Have you survived something very difficult in your life? A tough childhood? A major trauma? An abusive marriage?
It takes a lot to go through the steps of naming your pain and feeling your pain and moving from being a victim of something very traumatic or painful to being a survivor.
Just Surviving Is No Fun
The past is the past. You were a victim in the past. You are not a victim now. You are a survivor. And that is something to be proud of.
But it’s no fun just surviving, either. You’re setting the bar too low if survival is the only thing you’re aiming for once you are out of the situation you have already survived. To move past being a survivor, you need to thrive! And to thrive, you need a whole different set of skills.
Survival Coping Skills
The coping skills you learned to help you to survive in chaotic or traumatic times are not going to help you to be happy and healthy now that you are no longer in that situation. In fact, survival coping skills will often cause more problems now than they can solve. Being hypervigilant, always anticipating danger and disaster, recreating chaos because it is familiar, not trusting others, keeping yourself closed off and invulnerable to being harmed by others, not taking risks, not trying anything new, always doing things in extremes… these are some examples of survival coping skills.
There is an entirely different set of skills required to be happy and healthy once the priority is no longer that you just be able to survive. Being able to relax, trust other people, be open to learning and trying new things, being able to let go of the past and not worry about the future, finding peace and balance in the middle, and being able to be vulnerable and open with others are some examples of thriving skills.
You Want to Be Here Now!
One of the keys to thriving involves mindful awareness. (See: UCLA Mindful Awareness Research Center)
Being able to truly be present and live today is the last step in healing from something bad that happened to you in the past.
You can leave the past in the past if you are here now and enjoying being in the present. But being in the present is not comfortable or “allowed” if you are still just trying to survive. You have to continue to anticipate bad things that could happen, using your knowledge of the past. Survival coping skills that keep you safe from harm do not work if the goal is to thrive.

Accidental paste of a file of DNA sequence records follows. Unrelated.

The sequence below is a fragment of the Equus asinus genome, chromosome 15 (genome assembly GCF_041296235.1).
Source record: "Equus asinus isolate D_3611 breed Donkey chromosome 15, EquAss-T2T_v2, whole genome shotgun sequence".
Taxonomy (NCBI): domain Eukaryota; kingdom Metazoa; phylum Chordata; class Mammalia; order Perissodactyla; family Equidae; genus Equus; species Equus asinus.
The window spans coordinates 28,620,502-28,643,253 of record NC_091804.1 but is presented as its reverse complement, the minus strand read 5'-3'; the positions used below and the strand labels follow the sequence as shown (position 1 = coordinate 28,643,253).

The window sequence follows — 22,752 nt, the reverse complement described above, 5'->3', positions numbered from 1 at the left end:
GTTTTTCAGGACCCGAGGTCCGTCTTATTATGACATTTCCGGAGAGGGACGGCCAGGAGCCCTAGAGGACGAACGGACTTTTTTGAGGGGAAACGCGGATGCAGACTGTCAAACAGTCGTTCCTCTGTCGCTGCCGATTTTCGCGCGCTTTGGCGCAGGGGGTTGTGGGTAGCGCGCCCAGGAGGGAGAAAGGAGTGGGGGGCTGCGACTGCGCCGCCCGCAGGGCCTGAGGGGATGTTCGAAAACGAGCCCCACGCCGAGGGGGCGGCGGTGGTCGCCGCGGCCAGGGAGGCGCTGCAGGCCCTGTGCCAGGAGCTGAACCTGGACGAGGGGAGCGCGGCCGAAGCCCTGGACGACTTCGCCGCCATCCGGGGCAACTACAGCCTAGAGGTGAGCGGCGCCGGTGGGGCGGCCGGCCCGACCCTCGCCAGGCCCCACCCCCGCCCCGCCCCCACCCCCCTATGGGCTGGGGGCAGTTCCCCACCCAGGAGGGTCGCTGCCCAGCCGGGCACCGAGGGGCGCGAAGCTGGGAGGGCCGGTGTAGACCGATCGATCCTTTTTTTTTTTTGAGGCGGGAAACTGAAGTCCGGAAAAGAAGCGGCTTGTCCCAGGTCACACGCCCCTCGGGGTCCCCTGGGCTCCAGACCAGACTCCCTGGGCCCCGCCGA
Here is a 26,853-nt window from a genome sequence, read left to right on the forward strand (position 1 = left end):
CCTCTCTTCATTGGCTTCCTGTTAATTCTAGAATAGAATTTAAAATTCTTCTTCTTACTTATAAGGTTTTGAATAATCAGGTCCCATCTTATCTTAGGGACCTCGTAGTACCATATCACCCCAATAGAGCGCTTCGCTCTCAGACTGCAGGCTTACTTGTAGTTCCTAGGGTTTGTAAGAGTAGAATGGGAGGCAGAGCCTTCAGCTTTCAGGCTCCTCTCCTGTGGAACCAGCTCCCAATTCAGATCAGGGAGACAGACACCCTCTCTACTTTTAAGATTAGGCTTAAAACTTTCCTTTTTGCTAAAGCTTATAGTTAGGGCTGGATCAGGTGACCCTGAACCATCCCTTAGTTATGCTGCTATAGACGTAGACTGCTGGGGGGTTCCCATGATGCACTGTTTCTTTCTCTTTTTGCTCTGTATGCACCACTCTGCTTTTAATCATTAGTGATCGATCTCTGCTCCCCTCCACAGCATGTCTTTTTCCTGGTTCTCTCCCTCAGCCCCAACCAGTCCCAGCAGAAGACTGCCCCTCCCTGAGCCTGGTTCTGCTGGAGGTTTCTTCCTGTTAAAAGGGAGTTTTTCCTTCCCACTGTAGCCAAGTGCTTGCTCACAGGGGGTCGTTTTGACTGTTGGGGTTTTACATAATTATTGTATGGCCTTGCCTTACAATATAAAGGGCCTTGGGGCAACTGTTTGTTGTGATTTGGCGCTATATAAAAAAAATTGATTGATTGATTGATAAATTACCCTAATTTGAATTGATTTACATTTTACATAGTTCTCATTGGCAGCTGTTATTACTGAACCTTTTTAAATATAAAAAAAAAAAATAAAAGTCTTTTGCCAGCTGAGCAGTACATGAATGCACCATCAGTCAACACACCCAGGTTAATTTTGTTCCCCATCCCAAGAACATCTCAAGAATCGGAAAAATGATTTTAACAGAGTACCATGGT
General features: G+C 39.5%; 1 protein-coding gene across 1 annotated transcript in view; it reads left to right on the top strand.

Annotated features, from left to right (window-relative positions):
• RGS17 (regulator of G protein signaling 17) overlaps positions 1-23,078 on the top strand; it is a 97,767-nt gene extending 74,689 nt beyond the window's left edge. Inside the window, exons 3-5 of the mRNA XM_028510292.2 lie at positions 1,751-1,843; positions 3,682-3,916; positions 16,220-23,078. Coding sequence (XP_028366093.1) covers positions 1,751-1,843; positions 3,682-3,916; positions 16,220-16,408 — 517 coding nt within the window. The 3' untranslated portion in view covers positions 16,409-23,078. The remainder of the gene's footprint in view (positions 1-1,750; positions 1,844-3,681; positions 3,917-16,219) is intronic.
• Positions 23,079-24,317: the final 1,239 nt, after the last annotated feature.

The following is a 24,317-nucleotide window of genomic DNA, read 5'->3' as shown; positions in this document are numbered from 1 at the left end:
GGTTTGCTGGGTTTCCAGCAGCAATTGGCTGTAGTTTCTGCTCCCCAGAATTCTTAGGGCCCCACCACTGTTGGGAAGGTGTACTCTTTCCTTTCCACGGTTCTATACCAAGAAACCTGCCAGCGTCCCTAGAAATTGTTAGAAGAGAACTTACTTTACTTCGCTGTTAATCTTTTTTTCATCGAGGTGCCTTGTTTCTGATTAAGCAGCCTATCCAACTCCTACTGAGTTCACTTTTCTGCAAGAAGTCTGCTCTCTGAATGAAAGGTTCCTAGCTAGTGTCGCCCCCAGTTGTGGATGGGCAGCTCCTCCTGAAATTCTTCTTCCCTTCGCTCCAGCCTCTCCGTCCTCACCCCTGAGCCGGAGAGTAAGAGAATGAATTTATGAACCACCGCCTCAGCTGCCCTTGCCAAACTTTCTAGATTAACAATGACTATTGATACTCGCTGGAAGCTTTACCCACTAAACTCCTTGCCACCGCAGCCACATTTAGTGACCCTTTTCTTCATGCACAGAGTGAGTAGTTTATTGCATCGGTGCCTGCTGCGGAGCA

Learning A New Way of Being
How do you begin to learn thriving skills? As in most things, practice makes (almost) perfect, and the goal is to be comfortable with imperfection.
You must learn to stop “all or nothing” thinking, adopt an optimistic way of perceiving yourself and the world, become willing to take risks to learn and try new things, and become willing to open yourself to others.
It isn’t easy. In fact, it will feel (to a survivor) that you are doing the “wrong” thing when you first practice a thriving skill, because you are making yourself vulnerable to harm, according to your survival be-on-alert way of going through the world. It can be so difficult to change this that I recommend you work with a seasoned therapist who knows how to help and support you, gently challenge and encourage you as you learn these new thriving skills.
Bibliotherapy and Online Resources
There are many excellent resources that you can explore online and by reading that will point you in the direction toward learning these new thriving skills, which include positive psychology, meditation, cognitive therapy, and recovery from trauma. Here are a few resources to get you started:
—Acceptance and Commitment Therapy
—Using the new Positive Psychology
—Self Healing Benefits of Meditation
—Slowing Down to the Speed of Life
—A Year to Change (by yours truly!)
Remember that learning thriving skills will be one of the most life-altering positive changes you can make. It isn’t easy but is worth it for you mentally, emotionally, and it will even have physical and medical health benefits. Consider whether it is time for you to do more in your life than just survive.
You truly deserve to thrive.
Dr. Anita Sanz, PhD, Psychologist
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